External Internal SCSI on an 8500

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External Internal SCSI on an 8500

So I read an article on making your interal SCSI bus external and then mounting drives in an external enclosure years ago and just perused it again and I thought it might be a fun hack. I have a stack of old 500 MB internal apple HD's and whatnot and thought I would use those and some other stuff. The thing I'm curious about is, if I remeber correctly, SCSI is a total of 27 devices on the bus? but on the back of the drives the jumpers only offer a limited number of jumper combos. How do I make sure that there is no conflict? Ideas?

Jon
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Whoa, that's *7* devices for

Whoa, that's *7* devices for plain SCSI, and 15 for Wide. There are really 8 and 16 but the controller takes up one ID for itself.

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Not 27

Narrow SCSI, meaning all the motherboard SCSIs in Macs, is limited to seven devices. Which means a limit of 14 if you use both the internal and external bus on an 8500.

Wide SCSI, the 68 pin 16 bit connector supports 15 devices on one chain, although not all devices support the extra selection bit.

--Peace

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Woops

Alright....that settles that. Some things to chew on. Think I might make the internal routed to another box and make the external routed into the box.

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I used to run two honkin' big 5 1/4" full-height SCSI drives on my 6100 - ran the SCSI cable out the Nubus slot door and into the (functioning) PC tower next to it on the desk. The PC provided power and space to mount the drives, but didn't access them.

Worked fine till some a**hole stole the PC.

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External case

I have an Apple brand external SCSI case w/ internal power supply and a 2GB HD if you'd be interested in that, I can send it to you for fairly cheap. If nothing else, the external power supply and adapter that converts the internal drive's scsi port to a large external scsi could be helpful. I can provide pictures if you'd like.

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Or you can scour ebay for a l

Or you can scour ebay for a longish internal SCSI cable with the two external sockets and multiple internal connectors, then find a suitable case and any old power supply. A trashed PC minitower would give you the power and casing. You might need a few drive power double adapters if there aren't enough drive power plugs on the PS.

Or find an electronics shop that stocks the IDC crimp external adapters and add them to a suitable internal cable. I crimped mine with my teeth, but a bench vice would probably work better Smile Pliers didn't give enough leverage.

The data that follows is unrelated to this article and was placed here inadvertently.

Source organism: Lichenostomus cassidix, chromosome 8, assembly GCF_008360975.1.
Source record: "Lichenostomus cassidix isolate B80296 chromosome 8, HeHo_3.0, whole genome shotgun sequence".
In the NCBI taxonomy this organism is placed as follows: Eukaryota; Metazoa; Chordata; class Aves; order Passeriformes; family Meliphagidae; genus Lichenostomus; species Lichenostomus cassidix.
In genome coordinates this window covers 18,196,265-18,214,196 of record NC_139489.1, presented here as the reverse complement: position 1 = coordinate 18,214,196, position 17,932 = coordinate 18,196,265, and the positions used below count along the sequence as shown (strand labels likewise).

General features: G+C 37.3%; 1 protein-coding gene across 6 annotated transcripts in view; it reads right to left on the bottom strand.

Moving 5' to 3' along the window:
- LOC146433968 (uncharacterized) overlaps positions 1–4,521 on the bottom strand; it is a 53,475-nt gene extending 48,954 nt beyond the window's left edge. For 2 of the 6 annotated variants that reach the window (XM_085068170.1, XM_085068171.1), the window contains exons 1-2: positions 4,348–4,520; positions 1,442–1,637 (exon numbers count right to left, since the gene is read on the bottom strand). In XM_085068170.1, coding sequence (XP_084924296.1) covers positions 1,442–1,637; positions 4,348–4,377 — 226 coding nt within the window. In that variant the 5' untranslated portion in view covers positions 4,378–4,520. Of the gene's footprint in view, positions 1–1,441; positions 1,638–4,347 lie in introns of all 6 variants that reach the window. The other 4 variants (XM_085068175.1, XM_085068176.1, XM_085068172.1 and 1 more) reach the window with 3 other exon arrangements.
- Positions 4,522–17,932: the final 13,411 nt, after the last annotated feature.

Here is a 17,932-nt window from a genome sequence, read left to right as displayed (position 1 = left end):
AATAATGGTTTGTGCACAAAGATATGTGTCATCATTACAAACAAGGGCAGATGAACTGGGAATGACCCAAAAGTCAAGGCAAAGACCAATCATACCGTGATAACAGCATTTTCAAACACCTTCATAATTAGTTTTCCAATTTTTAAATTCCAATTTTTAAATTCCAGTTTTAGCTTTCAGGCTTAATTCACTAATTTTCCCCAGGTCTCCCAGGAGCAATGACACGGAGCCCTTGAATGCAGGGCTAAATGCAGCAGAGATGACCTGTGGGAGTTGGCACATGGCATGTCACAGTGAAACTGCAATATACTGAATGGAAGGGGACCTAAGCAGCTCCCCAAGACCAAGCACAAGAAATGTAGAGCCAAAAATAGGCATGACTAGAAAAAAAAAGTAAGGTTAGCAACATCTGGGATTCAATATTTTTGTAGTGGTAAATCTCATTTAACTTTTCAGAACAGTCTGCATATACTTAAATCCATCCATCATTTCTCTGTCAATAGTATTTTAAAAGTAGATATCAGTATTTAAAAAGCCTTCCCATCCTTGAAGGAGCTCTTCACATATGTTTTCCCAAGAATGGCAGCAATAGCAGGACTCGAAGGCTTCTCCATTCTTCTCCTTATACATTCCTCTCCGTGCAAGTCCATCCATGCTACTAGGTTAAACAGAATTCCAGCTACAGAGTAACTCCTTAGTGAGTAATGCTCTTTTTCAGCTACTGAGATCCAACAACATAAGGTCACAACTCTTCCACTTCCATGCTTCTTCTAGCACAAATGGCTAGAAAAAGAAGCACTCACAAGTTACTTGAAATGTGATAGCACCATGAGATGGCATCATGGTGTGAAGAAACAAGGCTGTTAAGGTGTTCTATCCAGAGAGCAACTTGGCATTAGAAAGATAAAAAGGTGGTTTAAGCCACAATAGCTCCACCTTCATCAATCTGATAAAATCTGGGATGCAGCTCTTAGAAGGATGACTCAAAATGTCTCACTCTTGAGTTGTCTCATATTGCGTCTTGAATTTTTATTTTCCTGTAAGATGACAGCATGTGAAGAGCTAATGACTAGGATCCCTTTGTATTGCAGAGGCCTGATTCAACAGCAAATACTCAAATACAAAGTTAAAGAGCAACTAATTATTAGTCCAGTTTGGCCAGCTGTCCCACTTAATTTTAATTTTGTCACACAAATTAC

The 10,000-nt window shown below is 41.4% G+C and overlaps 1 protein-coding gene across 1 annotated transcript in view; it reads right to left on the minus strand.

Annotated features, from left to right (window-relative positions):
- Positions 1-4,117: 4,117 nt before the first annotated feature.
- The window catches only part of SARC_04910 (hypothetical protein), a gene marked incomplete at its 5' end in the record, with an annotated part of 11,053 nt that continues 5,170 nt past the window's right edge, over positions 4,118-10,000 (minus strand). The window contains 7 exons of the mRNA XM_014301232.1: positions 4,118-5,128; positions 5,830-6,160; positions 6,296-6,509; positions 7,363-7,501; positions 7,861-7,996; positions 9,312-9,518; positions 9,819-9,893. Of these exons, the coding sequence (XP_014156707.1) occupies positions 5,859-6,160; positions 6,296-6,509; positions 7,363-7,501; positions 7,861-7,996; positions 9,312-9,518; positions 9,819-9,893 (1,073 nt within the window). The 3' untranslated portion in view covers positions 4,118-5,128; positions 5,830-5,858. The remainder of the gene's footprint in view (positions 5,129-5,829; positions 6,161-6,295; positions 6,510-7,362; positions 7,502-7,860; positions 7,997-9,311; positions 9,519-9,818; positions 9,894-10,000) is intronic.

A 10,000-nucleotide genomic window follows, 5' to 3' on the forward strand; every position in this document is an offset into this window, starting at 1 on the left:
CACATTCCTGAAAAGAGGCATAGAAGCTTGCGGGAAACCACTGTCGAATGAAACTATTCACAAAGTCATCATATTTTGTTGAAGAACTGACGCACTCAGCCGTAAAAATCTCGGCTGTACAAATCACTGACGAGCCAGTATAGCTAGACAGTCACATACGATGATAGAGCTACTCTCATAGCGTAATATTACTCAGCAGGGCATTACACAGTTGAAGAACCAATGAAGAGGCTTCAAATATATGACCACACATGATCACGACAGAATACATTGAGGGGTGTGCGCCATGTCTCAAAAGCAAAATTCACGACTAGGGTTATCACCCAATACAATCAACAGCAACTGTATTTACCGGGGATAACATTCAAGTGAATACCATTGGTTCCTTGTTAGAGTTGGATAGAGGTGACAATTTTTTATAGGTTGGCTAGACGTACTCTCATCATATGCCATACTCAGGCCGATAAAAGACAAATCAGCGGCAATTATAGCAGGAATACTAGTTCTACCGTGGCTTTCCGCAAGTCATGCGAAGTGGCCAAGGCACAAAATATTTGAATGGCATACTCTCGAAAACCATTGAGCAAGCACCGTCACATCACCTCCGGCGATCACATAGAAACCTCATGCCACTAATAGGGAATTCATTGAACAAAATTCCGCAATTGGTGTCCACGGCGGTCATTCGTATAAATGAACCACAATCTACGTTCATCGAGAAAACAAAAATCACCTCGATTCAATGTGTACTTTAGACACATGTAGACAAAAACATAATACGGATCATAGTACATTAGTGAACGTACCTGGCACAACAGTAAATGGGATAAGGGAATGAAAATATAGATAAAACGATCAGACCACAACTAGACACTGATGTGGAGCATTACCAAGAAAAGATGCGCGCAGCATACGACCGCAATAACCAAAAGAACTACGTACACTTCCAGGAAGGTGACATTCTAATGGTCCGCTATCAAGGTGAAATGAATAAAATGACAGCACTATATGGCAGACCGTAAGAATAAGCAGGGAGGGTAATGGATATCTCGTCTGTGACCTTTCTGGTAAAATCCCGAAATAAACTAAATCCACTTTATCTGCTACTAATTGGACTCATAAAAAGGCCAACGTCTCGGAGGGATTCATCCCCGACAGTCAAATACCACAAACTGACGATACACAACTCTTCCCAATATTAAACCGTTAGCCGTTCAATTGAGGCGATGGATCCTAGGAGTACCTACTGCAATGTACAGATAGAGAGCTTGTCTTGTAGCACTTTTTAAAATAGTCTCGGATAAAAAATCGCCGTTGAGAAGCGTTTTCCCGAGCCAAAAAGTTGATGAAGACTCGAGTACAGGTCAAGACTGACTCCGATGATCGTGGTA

Old PCI SCSI cards are cheap too, and each of them will give you another seven devices.

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Performance of old SCSI drives

My recollection of the old Apple 500MB drives is that a single drive was nowhere near fast enough to consume the entire bandwidth of the lousy Narrow SCSI speed on a NuBus PowerMac 6100. The external SCSI bus on the 8500 will provide similar performance to the 6100. Even when you copy between two drives on the same chain, the SCSI bus limits performance less than the actual drives.

I'm pretty confident that if you shove your old SCSI drives in a tower, using the external 8500 SCSI bus, performance will be adequate. If you have a couple of really fast drives that you need to mount externally, you should be able to find a decent PCI SCSI card relatively cheaply.

Running ribbon cables outside the Mac for external SCSI devices is something that many of us have done, but it is a bad thing for data integrity. Even the cheapest, nastiest external SCSI cables have better shielding than a ribbon cable.

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Re: Performance of old SCSI drives

charlieman wrote:
Running ribbon cables outside the Mac for external SCSI devices is something that many of us have done, but it is a bad thing for data integrity. Even the cheapest, nastiest external SCSI cables have better shielding than a ribbon cable.

Oh yeah I agree. I wasn't recommending anyone copy my old cheap hackage. The cable I was describing is for mounting the drives -inside- the new external enclosure, and connecting to a proper external SCSI cable on the outside. So the connectors on each end would be the female, panel mount SCSI sockets, not the male plug. Sorry if that wasn't clear.

And if the old drives leave you some bus speed headroom, maybe you could RAID stripe them.

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